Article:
This book is about judicial reasoning in human rights cases. The aim is to explore the question: how is it that notionally universal norms are reasoned by courts in such significantly different ways? What is the shape of this reasoning; which techniques are common across the transnational jurisprudence; and which are particular? The book, comprising contributions by a team of world-leading human rights scholars, moves beyond simply addressing the institutional questions concerning courts and human rights, which often dominate discussions of this kind, seeking instead a deeper examination of the similarities and divergence of reasonings by different courts when addressing comparable human rights questions. These differences, while partly influenced by institutional concerns, cannot be attributed to them alone. This book explores the diverse and rich underlying spectrum of human rights reasoning, as a distinctive and particular form of legal reasoning, evident in the case studies across the selected jurisdictions.
The External Legal Relations of the European Union with Major Oil and Gas Supplying Countries
Author: Sanam S. Haghighi
Publisher: Bloomsbury Publishing
This book offers the first comprehensive assessment of the various internal and external measures undertaken by the European Union to guarantee security of oil and gas supply. It sets out and analyses in a coherent and thorough manner those aspects of EU external policy that are relevant in establishing a framework for guaranteeing energy security for the Union. What makes the book unique is that it is the first of its kind to bridge the gap between EU energy and EU external policy. The book discusses EU policy towards the major oil and gas producing countries of Russia, the Mediterranean and the Persian Gulf at the bilateral as well as regional and multilateral level. It brings together not only the dimensions of trade and investment but also other important aspects of external policy, namely development and foreign policy. The author argues that the EU's energy security cannot be achieved through adopting a purely internal approach to energy issues, but that it is necessary to adopt a holistic approach to external policy, covering efficient economic relations as well as development co-operation and foreign policies towards energy producing countries. The book will be a valuable resource for students of EU law, WTO law or international energy law, as well as scholars and practitioners dealing with energy issues.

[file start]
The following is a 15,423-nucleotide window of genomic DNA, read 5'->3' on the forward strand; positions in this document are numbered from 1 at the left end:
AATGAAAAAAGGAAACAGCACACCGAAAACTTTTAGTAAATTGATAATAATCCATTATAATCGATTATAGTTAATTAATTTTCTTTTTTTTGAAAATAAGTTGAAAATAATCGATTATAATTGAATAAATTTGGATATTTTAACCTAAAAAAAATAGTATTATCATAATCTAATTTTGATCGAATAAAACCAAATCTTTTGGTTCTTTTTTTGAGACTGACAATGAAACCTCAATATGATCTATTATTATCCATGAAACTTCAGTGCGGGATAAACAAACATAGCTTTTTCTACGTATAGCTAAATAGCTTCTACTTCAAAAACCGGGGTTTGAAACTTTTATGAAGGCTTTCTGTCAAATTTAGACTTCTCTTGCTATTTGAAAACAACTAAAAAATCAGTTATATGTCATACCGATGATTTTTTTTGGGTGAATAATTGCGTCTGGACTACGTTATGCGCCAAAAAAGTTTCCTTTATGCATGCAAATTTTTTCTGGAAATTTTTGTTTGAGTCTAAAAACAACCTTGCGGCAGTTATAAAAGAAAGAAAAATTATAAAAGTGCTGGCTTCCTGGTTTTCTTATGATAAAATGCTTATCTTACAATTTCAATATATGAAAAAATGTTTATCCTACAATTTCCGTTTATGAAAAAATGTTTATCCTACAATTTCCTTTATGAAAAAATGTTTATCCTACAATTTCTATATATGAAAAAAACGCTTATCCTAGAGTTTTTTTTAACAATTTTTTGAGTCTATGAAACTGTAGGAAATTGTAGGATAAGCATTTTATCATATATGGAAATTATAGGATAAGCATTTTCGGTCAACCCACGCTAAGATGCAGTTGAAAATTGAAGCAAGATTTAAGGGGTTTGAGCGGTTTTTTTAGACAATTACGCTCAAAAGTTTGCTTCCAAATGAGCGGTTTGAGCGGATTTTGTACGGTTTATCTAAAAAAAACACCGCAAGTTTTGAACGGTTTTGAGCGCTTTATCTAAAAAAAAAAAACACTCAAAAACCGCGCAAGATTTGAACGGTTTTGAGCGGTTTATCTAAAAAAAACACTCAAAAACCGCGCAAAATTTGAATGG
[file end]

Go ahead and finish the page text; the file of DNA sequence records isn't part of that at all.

There are many histories of the police as a law-enforcement institution, but no genealogy of the police as a form of power. This book provides a genealogy of modern police by tracing the evolution of "police science" and of police institutions in Europe, from the ancien régime to the early 19th century. Drawing on the theoretical path outlined by Michel Foucault at the crossroads between historical sociology, critical legal theory and critical criminology, it shows how the development of police power was an integral part of the birth of the modern state’s governmental rationalities and how police institutions were conceived as political technologies for the government and social disciplining of populations. Understanding the modern police not as an institution at the service of the judiciary and the law, but as a complex political technology for governing the economic and social processes typical of modern capitalist societies, this book shows how the police have played an active role in actually shaping order, rather than merely preserving it.